It was 2012. I was lying on my living room floor, flicking through a copy of Women’s Running Magazine when I saw the feature.

“Going to miss your long runs now your marathon training is done? Then maybe, just maybe, ultra marathoning should be your next goal.”

I didn’t even really know what an ultra marathon was. A quick Google search delivered pages and pages of 50 and 100 mile adventures over mountains and along rivers and in exotic locations all over the world. There was no maybe about it. In that moment, with only 1 full marathon under my belt, I decided that I was going to run an ultra marathon.

The Women’s Running feature was a project. They’d choose four women to run an ultra marathon of their choice. They’d be trained by two of the UK’s best running coaches, and brands such as Salomon, would kit them out with running shoes and clothes and sports nutrition. There would be sports science testing in laboratories and photoshoots and interviews and articles in the magazine.

I wanted to be one of those four women.

And so I applied. Right then. Typed up an email, filled in the application form and pressed send.


I’d never done anything like that before. On such a whim. I was always too scared. I had a big life-long story about not being good enough. Always staying in the shadows, never stepping forward, keeping quiet – not saying what I really wanted to say. I’d been digging deep in therapy for a while, working through it, and this, this was the first time I had really grabbed that big life-long story by the throat, pinning it against the wall and looking it square in the eyes and saying actually, I am good enough.

I remember sitting in the chair opposite Sue, my therapist – the woman who picked me up when I was on my knees and dusted me off –  telling her that I’d applied for this ultra-marathon feature and shit! what if they choose me, Sue?

She smiled and looked back at me, hands in her lap, “Well, then they choose you, Liz.”

I waited.
And waited.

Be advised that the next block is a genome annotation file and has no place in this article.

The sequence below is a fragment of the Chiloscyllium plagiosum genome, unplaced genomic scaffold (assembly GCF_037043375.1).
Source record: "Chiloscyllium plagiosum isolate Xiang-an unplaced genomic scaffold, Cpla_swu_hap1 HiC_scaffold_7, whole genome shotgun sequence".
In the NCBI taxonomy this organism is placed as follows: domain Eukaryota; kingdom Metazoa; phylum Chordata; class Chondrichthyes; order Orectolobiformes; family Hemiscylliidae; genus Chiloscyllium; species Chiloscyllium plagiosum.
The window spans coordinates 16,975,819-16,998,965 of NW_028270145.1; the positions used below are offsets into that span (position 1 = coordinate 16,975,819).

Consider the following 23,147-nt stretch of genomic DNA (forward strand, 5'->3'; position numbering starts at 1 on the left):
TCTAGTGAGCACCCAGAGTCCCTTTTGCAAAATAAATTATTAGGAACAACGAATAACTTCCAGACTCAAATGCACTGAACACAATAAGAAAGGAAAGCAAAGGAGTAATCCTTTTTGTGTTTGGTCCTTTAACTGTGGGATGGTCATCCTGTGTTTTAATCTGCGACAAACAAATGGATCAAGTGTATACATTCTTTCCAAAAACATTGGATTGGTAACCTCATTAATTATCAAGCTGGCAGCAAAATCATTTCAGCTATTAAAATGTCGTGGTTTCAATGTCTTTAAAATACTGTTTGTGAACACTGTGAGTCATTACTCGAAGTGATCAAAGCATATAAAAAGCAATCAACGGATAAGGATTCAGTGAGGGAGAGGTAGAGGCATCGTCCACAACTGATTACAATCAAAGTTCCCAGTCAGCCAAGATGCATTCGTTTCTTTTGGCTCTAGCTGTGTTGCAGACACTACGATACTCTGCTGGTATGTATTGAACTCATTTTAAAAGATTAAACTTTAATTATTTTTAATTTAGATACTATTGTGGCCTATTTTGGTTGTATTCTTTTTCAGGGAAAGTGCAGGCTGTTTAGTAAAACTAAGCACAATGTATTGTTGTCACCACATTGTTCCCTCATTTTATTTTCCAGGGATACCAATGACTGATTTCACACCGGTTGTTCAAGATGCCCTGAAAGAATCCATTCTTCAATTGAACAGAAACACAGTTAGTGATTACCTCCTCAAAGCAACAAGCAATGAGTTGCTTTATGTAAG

To hear back from Women’s Running Magazine.
It was a long time. Enough time for me to know that they didn’t want me. That they’d thrown my application away. That they’d found someone better.

And then. An email. Sitting in my inbox. From the editor.

“If you were chosen for the ultra, would you be willing to forego your place in the Berlin Marathon? Maybe defer it until 2013? We have to think about your health and wellbeing.
Let me know. Kind regards, Christina.”

Ah. The Berlin Marathon. It was a week before the ultra-marathon. I’d already signed up. I didn’t think it would be a problem. I’d told them about it in my application. I was running the marathon for charity. In memory of my mum. There was no way of foregoing it. I didn’t know what to do.

I wanted to be part of the feature so badly, and yet the Berlin marathon was incredibly important to me. People had sponsored me to do it. Thousands of pounds for charity. No way.

I opened my email and hit reply. Ready to back out, slink away like I always did, back into the arms of my big, lifelong story.

You are not enough.

And then. No. No. I wanted this. And you are enough. Kind of. I think. Don’t back out, come on, Liz. Come on.

Deep breath in. I replied. Fingers frantically hitting the keyboard. I told her why she’d be crazy not to pick me, that I looked after myself, that my legs were strong, that I was strongand that I wanted a challenge. That I wanted to be in the ultra marathon team.

And then I did something I had never done before. I followed up that email with a phone call. Like, real human to human speaking. I got her voicemail. Relief. And then waivering. Now what? What do I say? I pretended to be confident, maybe I was confident? and literally begged her to pick me. Banging the phone receiver done so fast afterwards, heart beating, holy shittttttt what am I doing?

I opened up my email again, new message: “Hi Christina, I just left a garbled message on your answer machine. To follow up from my last email (and garbled message), I just wanted to add that I aim to run the Berlin marathon extremely slowly.”

She emailed the next day.

I was in.

“You can’t just sit there and wait for people to give you your dream. You’ve got to get out there and make it happen for yourself.” – Diana Ross